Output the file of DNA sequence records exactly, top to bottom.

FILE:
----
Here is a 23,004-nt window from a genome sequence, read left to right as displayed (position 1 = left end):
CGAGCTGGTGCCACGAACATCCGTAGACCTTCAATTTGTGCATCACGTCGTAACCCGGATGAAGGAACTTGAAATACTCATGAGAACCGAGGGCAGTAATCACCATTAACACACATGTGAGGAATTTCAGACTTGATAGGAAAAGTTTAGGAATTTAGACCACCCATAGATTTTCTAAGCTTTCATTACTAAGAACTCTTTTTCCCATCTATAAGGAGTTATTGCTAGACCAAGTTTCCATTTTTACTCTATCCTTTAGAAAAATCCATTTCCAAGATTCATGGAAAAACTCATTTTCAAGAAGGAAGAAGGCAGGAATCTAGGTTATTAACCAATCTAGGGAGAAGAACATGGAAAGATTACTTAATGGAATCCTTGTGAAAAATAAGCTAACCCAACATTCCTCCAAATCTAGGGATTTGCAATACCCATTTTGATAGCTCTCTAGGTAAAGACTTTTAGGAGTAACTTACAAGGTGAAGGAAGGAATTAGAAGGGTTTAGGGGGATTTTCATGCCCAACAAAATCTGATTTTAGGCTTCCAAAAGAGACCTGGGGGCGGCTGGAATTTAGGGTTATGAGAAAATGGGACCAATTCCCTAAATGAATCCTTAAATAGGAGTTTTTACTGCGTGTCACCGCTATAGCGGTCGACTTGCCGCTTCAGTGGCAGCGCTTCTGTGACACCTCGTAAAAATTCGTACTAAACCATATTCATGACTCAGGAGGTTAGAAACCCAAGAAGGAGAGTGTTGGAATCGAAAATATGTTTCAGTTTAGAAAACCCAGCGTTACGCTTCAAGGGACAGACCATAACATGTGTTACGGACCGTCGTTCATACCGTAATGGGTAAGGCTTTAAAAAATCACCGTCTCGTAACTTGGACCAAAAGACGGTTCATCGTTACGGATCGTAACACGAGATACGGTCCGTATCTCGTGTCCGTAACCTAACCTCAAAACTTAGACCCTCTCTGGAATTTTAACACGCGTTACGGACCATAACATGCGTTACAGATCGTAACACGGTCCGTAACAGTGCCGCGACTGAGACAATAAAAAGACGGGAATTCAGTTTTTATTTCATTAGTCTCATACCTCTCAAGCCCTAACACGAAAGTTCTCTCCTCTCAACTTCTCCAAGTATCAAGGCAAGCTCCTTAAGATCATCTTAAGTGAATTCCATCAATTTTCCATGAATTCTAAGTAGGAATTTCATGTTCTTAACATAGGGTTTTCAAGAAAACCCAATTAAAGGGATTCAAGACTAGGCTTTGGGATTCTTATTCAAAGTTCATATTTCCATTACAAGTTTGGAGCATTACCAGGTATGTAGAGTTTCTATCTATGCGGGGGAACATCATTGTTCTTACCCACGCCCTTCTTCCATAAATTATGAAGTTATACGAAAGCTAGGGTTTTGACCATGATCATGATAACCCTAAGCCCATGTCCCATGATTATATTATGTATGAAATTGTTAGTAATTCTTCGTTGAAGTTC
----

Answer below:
Here is a 23,004-nt window from a genome sequence, read left to right as displayed (position 1 = left end):
CGAGCTGGTGCCACGAACATCCGTAGACCTTCAATTTGTGCATCACGTCGTAACCCGGATGAAGGAACTTGAAATACTCATGAGAACCGAGGGCAGTAATCACCATTAACACACATGTGAGGAATTTCAGACTTGATAGGAAAAGTTTAGGAATTTAGACCACCCATAGATTTTCTAAGCTTTCATTACTAAGAACTCTTTTTCCCATCTATAAGGAGTTATTGCTAGACCAAGTTTCCATTTTTACTCTATCCTTTAGAAAAATCCATTTCCAAGATTCATGGAAAAACTCATTTTCAAGAAGGAAGAAGGCAGGAATCTAGGTTATTAACCAATCTAGGGAGAAGAACATGGAAAGATTACTTAATGGAATCCTTGTGAAAAATAAGCTAACCCAACATTCCTCCAAATCTAGGGATTTGCAATACCCATTTTGATAGCTCTCTAGGTAAAGACTTTTAGGAGTAACTTACAAGGTGAAGGAAGGAATTAGAAGGGTTTAGGGGGATTTTCATGCCCAACAAAATCTGATTTTAGGCTTCCAAAAGAGACCTGGGGGCGGCTGGAATTTAGGGTTATGAGAAAATGGGACCAATTCCCTAAATGAATCCTTAAATAGGAGTTTTTACTGCGTGTCACCGCTATAGCGGTCGACTTGCCGCTTCAGTGGCAGCGCTTCTGTGACACCTCGTAAAAATTCGTACTAAACCATATTCATGACTCAGGAGGTTAGAAACCCAAGAAGGAGAGTGTTGGAATCGAAAATATGTTTCAGTTTAGAAAACCCAGCGTTACGCTTCAAGGGACAGACCATAACATGTGTTACGGACCGTCGTTCATACCGTAATGGGTAAGGCTTTAAAAAATCACCGTCTCGTAACTTGGACCAAAAGACGGTTCATCGTTACGGATCGTAACACGAGATACGGTCCGTATCTCGTGTCCGTAACCTAACCTCAAAACTTAGACCCTCTCTGGAATTTTAACACGCGTTACGGACCATAACATGCGTTACAGATCGTAACACGGTCCGTAACAGTGCCGCGACTGAGACAATAAAAAGACGGGAATTCAGTTTTTATTTCATTAGTCTCATACCTCTCAAGCCCTAACACGAAAGTTCTCTCCTCTCAACTTCTCCAAGTATCAAGGCAAGCTCCTTAAGATCATCTTAAGTGAATTCCATCAATTTTCCATGAATTCTAAGTAGGAATTTCATGTTCTTAACATAGGGTTTTCAAGAAAACCCAATTAAAGGGATTCAAGACTAGGCTTTGGGATTCTTATTCAAAGTTCATATTTCCATTACAAGTTTGGAGCATTACCAGGTATGTAGAGTTTCTATCTATGCGGGGGAACATCATTGTTCTTACCCACGCCCTTCTTCCATAAATTATGAAGTTATACGAAAGCTAGGGTTTTGACCATGATCATGATAACCCTAAGCCCATGTCCCATGATTATATTATGTATGAAATTGTTAGTAATTCTTCGTTGAAGTTC